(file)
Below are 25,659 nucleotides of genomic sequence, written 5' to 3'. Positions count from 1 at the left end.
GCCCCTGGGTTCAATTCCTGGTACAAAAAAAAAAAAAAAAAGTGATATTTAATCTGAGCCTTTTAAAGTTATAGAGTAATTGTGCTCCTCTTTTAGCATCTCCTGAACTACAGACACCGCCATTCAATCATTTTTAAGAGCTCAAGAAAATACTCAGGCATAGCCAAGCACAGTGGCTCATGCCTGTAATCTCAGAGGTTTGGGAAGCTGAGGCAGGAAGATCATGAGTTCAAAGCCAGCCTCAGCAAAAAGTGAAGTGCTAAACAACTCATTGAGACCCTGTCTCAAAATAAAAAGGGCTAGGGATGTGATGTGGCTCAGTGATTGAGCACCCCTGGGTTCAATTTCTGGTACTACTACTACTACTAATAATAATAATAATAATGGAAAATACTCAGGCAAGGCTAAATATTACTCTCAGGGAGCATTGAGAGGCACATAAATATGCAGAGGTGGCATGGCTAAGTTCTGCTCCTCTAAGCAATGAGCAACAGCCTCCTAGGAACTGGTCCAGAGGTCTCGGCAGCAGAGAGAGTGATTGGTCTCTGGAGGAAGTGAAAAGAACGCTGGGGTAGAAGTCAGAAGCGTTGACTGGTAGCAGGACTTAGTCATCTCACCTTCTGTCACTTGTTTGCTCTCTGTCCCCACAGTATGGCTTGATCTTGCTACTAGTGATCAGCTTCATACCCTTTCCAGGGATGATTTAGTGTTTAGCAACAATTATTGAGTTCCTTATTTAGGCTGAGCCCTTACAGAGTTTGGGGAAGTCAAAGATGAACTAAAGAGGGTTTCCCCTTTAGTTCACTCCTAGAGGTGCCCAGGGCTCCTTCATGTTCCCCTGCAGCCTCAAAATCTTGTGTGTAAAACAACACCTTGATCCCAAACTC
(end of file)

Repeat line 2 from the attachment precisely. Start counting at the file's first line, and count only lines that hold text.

GCCCCTGGGTTCAATTCCTGGTACAAAAAAAAAAAAAAAAAGTGATATTTAATCTGAGCCTTTTAAAGTTATAGAGTAATTGTGCTCCTCTTTTAGCATCTCCTGAACTACAGACACCGCCATTCAATCATTTTTAAGAGCTCAAGAAAATACTCAGGCATAGCCAAGCACAGTGGCTCATGCCTGTAATCTCAGAGGTTTGGGAAGCTGAGGCAGGAAGATCATGAGTTCAAAGCCAGCCTCAGCAAAAAGTGAAGTGCTAAACAACTCATTGAGACCCTGTCTCAAAATAAAAAGGGCTAGGGATGTGATGTGGCTCAGTGATTGAGCACCCCTGGGTTCAATTTCTGGTACTACTACTACTACTAATAATAATAATAATAATGGAAAATACTCAGGCAAGGCTAAATATTACTCTCAGGGAGCATTGAGAGGCACATAAATATGCAGAGGTGGCATGGCTAAGTTCTGCTCCTCTAAGCAATGAGCAACAGCCTCCTAGGAACTGGTCCAGAGGTCTCGGCAGCAGAGAGAGTGATTGGTCTCTGGAGGAAGTGAAAAGAACGCTGGGGTAGAAGTCAGAAGCGTTGACTGGTAGCAGGACTTAGTCATCTCACCTTCTGTCACTTGTTTGCTCTCTGTCCCCACAGTATGGCTTGATCTTGCTACTAGTGATCAGCTTCATACCCTTTCCAGGGATGATTTAGTGTTTAGCAACAATTATTGAGTTCCTTATTTAGGCTGAGCCCTTACAGAGTTTGGGGAAGTCAAAGATGAACTAAAGAGGGTTTCCCCTTTAGTTCACTCCTAGAGGTGCCCAGGGCTCCTTCATGTTCCCCTGCAGCCTCAAAATCTTGTGTGTAAAACAACACCTTGATCCCAAACTC